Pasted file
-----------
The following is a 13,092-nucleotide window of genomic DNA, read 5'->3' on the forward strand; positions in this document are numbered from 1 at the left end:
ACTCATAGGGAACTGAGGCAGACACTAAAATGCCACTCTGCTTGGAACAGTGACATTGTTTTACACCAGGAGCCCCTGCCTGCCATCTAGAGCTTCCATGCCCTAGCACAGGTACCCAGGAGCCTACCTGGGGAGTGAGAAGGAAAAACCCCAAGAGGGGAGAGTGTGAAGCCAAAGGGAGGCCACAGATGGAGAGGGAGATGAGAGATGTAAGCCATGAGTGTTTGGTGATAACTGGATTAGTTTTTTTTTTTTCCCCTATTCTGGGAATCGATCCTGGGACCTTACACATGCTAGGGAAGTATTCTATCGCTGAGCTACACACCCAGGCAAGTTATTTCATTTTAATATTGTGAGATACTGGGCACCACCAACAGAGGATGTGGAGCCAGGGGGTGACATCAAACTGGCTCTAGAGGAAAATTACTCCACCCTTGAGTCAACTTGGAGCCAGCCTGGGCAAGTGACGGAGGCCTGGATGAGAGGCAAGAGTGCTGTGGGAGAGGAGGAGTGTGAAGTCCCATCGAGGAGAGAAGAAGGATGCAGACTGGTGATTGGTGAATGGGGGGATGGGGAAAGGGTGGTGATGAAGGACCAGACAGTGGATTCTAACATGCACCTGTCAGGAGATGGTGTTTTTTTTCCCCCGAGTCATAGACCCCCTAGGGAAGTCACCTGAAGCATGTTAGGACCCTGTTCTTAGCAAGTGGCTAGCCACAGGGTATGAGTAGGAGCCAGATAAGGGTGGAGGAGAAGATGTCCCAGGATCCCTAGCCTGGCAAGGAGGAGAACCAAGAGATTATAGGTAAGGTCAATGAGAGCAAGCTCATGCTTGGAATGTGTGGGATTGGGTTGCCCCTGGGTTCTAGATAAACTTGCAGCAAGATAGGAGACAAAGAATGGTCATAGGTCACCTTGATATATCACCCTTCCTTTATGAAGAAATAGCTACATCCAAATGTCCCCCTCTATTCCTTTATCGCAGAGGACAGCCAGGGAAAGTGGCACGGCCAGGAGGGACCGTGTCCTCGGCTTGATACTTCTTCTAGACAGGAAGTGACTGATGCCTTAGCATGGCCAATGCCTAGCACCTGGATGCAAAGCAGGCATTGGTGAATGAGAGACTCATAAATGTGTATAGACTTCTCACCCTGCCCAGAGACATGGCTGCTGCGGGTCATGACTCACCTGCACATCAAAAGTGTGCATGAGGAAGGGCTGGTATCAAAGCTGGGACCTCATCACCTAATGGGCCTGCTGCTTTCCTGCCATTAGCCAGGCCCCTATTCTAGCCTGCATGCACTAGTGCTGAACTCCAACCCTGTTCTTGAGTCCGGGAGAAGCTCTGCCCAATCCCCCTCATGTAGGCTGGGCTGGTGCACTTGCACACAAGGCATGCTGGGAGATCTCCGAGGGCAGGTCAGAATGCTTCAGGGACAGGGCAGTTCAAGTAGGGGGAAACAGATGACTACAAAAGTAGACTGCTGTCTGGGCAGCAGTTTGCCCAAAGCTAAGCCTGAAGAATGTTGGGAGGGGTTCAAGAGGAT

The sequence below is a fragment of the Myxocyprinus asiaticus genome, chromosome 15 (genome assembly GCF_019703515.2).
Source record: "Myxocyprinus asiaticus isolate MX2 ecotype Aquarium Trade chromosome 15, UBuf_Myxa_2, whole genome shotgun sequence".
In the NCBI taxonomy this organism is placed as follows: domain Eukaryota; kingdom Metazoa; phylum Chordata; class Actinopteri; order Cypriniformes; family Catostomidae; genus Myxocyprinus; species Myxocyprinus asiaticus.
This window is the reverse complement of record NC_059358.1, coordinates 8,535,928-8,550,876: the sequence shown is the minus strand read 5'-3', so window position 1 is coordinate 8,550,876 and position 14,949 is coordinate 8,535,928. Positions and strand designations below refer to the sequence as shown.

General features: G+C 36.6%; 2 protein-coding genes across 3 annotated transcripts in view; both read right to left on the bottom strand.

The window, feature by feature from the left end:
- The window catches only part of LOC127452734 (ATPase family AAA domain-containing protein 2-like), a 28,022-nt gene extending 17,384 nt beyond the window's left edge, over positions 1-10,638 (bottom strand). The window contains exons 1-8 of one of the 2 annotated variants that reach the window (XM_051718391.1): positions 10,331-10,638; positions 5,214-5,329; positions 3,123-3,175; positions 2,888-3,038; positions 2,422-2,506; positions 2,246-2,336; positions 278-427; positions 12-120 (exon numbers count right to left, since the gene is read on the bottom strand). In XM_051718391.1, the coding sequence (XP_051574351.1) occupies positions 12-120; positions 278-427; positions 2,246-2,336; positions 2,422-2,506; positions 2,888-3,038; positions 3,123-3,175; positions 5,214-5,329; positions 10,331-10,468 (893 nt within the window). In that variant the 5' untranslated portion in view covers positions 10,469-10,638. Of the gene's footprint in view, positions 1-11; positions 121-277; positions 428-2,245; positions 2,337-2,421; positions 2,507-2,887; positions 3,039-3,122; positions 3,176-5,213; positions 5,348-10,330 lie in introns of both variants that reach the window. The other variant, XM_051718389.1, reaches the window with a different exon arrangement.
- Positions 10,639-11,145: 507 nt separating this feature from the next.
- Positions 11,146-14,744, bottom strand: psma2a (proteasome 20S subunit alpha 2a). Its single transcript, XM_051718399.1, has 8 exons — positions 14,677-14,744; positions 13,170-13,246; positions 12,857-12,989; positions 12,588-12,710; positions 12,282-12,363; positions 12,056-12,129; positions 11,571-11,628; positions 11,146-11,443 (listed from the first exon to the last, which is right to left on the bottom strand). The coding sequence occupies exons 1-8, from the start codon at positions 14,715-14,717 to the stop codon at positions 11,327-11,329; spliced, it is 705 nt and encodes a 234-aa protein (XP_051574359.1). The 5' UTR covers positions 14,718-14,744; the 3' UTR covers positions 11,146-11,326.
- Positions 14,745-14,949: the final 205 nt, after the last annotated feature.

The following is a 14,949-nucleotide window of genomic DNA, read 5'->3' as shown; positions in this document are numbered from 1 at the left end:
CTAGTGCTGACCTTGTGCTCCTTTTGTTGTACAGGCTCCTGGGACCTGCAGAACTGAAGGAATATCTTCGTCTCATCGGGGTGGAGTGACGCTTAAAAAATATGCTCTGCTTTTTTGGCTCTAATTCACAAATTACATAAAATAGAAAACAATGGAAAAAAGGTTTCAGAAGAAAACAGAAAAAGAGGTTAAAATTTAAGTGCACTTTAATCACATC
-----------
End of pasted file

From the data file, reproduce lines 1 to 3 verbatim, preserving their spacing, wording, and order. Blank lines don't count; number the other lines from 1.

The following is a 13,092-nucleotide window of genomic DNA, read 5'->3' on the forward strand; positions in this document are numbered from 1 at the left end:
ACTCATAGGGAACTGAGGCAGACACTAAAATGCCACTCTGCTTGGAACAGTGACATTGTTTTACACCAGGAGCCCCTGCCTGCCATCTAGAGCTTCCATGCCCTAGCACAGGTACCCAGGAGCCTACCTGGGGAGTGAGAAGGAAAAACCCCAAGAGGGGAGAGTGTGAAGCCAAAGGGAGGCCACAGATGGAGAGGGAGATGAGAGATGTAAGCCATGAGTGTTTGGTGATAACTGGATTAGTTTTTTTTTTTTCCCCTATTCTGGGAATCGATCCTGGGACCTTACACATGCTAGGGAAGTATTCTATCGCTGAGCTACACACCCAGGCAAGTTATTTCATTTTAATATTGTGAGATACTGGGCACCACCAACAGAGGATGTGGAGCCAGGGGGTGACATCAAACTGGCTCTAGAGGAAAATTACTCCACCCTTGAGTCAACTTGGAGCCAGCCTGGGCAAGTGACGGAGGCCTGGATGAGAGGCAAGAGTGCTGTGGGAGAGGAGGAGTGTGAAGTCCCATCGAGGAGAGAAGAAGGATGCAGACTGGTGATTGGTGAATGGGGGGATGGGGAAAGGGTGGTGATGAAGGACCAGACAGTGGATTCTAACATGCACCTGTCAGGAGATGGTGTTTTTTTTCCCCCGAGTCATAGACCCCCTAGGGAAGTCACCTGAAGCATGTTAGGACCCTGTTCTTAGCAAGTGGCTAGCCACAGGGTATGAGTAGGAGCCAGATAAGGGTGGAGGAGAAGATGTCCCAGGATCCCTAGCCTGGCAAGGAGGAGAACCAAGAGATTATAGGTAAGGTCAATGAGAGCAAGCTCATGCTTGGAATGTGTGGGATTGGGTTGCCCCTGGGTTCTAGATAAACTTGCAGCAAGATAGGAGACAAAGAATGGTCATAGGTCACCTTGATATATCACCCTTCCTTTATGAAGAAATAGCTACATCCAAATGTCCCCCTCTATTCCTTTATCGCAGAGGACAGCCAGGGAAAGTGGCACGGCCAGGAGGGACCGTGTCCTCGGCTTGATACTTCTTCTAGACAGGAAGTGACTGATGCCTTAGCATGGCCAATGCCTAGCACCTGGATGCAAAGCAGGCATTGGTGAATGAGAGACTCATAAATGTGTATAGACTTCTCACCCTGCCCAGAGACATGGCTGCTGCGGGTCATGACTCACCTGCACATCAAAAGTGTGCATGAGGAAGGGCTGGTATCAAAGCTGGGACCTCATCACCTAATGGGCCTGCTGCTTTCCTGCCATTAGCCAGGCCCCTATTCTAGCCTGCATGCACTAGTGCTGAACTCCAACCCTGTTCTTGAGTCCGGGAGAAGCTCTGCCCAATCCCCCTCATGTAGGCTGGGCTGGTGCACTTGCACACAAGGCATGCTGGGAGATCTCCGAGGGCAGGTCAGAATGCTTCAGGGACAGGGCAGTTCAAGTAGGGGGAAACAGATGACTACAAAAGTAGACTGCTGTCTGGGCAGCAGTTTGCCCAAAGCTAAGCCTGAAGAATGTTGGGAGGGGTTCAAGAGGAT

The sequence below is a fragment of the Myxocyprinus asiaticus genome, chromosome 15 (genome assembly GCF_019703515.2).